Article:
We collected data from February to May 2014 at the Reference Center for Elderly People of Belo Horizonte (Minas Gerais). In addition to the VASS, we used a questionnaire consisting of variables of the following types: sociodemographic; clinical (self-perception of health, chronic-degenerative diseases, immune state, polypharmacy, and use of health services); functionality (Lawton and Brody Scale); mental health and mood (Mini Mental State Exam [MEEM]3 and the Geriatric Depression Scale [GDS] 15 items1); variables of physical, psychological, sexual, and financial abuse; use of alcoholic beverages by family member; visit of family or friends in the last 30 days; difficulties managing money; and financial loans taken out in the last year. The inclusion criteria were: adults aged 60 years or older, with sufficient speech, hearing, and cognitive abilities (considering their MEEM20 performance). There were no exclusions.

The sample size was defined by the criteria suggested by Hair5, with five to ten individuals for each item of the instrument, reaching a total of 151 older adults5. We used the Statistical Package for the Social Sciences (version 20) and the R program, version 3.03. The significance level considered for all tests was 0.05.

This study was approved by the Research Ethics Committee of the Federal University of Minas Gerais (Certificate of Presentation for Ethical Appreciation [CAAE] 02235212.2.0000.5149). All participants signed the free and informed consent term.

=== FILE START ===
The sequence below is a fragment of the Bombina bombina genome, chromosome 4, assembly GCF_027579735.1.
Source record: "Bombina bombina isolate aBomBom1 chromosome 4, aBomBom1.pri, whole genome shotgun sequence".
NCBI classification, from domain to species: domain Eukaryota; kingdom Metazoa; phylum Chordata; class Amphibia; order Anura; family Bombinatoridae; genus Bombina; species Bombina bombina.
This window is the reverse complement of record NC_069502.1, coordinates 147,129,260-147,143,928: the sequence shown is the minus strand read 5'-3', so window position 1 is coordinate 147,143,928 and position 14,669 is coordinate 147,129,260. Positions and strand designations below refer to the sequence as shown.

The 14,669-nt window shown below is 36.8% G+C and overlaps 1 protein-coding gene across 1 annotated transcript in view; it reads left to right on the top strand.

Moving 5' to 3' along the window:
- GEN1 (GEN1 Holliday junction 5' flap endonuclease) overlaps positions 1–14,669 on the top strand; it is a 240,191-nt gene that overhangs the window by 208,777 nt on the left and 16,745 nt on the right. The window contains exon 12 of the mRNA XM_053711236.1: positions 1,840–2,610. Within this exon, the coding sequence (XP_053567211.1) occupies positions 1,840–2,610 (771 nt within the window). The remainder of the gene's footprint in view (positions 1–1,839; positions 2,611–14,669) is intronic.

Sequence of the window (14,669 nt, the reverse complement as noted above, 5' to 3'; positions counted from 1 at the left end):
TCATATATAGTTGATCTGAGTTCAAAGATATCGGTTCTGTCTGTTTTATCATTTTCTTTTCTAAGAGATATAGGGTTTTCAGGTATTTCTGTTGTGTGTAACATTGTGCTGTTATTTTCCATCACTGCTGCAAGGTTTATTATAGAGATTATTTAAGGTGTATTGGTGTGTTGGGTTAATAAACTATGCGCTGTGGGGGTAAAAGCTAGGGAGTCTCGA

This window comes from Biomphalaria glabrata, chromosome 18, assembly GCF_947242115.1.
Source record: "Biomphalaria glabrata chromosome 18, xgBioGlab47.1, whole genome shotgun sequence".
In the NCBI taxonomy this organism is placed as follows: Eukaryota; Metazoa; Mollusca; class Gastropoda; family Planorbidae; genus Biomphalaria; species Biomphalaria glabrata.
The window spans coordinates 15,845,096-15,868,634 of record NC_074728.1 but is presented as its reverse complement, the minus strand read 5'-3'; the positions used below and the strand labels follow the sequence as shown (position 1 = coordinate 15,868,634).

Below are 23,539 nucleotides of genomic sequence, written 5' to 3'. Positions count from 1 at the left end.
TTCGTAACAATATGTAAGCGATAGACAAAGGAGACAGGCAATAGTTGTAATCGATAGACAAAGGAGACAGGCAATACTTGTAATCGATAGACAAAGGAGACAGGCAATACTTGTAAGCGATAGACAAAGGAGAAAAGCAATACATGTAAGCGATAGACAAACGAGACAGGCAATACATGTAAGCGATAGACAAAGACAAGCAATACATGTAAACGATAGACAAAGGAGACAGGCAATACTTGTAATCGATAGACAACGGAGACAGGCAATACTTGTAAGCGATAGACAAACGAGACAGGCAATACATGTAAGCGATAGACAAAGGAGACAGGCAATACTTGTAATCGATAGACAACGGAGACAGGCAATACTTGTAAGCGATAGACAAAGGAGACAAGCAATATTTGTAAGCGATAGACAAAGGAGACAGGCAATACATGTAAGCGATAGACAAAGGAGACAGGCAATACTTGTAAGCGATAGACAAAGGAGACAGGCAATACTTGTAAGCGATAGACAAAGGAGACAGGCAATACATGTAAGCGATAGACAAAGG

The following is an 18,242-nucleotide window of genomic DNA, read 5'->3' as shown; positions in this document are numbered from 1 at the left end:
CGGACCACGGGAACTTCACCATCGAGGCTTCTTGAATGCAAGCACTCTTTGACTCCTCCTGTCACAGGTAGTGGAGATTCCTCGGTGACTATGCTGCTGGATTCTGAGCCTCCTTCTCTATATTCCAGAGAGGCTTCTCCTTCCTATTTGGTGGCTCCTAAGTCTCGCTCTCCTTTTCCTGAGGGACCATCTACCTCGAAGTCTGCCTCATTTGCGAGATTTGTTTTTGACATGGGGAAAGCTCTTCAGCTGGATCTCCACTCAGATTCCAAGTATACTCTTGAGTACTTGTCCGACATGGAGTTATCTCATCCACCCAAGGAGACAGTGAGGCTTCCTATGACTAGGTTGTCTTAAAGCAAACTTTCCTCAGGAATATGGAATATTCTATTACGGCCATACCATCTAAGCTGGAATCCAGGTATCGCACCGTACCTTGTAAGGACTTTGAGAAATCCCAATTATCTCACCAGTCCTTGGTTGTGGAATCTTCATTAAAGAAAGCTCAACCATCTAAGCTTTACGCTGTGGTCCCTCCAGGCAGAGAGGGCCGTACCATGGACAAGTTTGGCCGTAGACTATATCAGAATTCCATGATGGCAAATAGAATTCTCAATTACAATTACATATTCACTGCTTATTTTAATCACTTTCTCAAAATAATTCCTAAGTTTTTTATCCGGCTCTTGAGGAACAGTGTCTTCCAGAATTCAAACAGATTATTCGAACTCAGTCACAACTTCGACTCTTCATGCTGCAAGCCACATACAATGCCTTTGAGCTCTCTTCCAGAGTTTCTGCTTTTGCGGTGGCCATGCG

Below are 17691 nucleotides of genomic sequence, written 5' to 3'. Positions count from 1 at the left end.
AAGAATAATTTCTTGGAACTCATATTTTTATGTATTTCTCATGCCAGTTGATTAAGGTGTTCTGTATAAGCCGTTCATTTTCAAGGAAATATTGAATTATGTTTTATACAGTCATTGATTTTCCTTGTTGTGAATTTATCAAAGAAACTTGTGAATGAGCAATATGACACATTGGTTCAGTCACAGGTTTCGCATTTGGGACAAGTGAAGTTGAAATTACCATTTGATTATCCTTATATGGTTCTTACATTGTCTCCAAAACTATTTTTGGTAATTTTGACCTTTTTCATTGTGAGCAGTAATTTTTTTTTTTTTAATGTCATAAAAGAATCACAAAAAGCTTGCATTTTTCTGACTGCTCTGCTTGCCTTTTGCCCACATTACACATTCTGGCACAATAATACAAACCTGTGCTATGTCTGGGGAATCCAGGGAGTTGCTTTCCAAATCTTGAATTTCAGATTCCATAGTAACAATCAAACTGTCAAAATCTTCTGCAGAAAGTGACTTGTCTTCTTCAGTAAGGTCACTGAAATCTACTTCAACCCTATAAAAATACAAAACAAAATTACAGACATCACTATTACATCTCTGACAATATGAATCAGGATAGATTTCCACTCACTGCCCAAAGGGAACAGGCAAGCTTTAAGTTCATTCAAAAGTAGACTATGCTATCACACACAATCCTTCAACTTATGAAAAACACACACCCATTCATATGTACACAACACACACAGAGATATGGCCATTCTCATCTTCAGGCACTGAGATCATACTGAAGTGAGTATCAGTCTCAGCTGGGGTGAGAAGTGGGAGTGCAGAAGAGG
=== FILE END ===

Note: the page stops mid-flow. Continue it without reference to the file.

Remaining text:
RESULTS

The sample of the pre-test corresponded to 17 older adults, 65% male, at an average age of 70.5, and with up to four years of study.

The general and referential equivalence of meanings between the original version and the reverse translations (RT1 and RT2) varied from 50% to 100% (Table 1).

Table 1 Comparison of general and referential meanings between the two reverse translations and the original version of the Vulnerability to Abuse Screening Scale (VASS). 

Item Original T1 – RT1 R (%) G T2 – RT2 R (%) G
1 Are you afraid of anyone in your family? Are you afraid of anyone in your family? 100 UN Are you afraid of someone in your family? 50 DC
2 Has anyone close to you tried to hurt you or harm you recently? Has anyone close to you tried to hurt you or offend you recently? 90 SC Has anyone close to you tried to hurt or offend you recently? 90 SC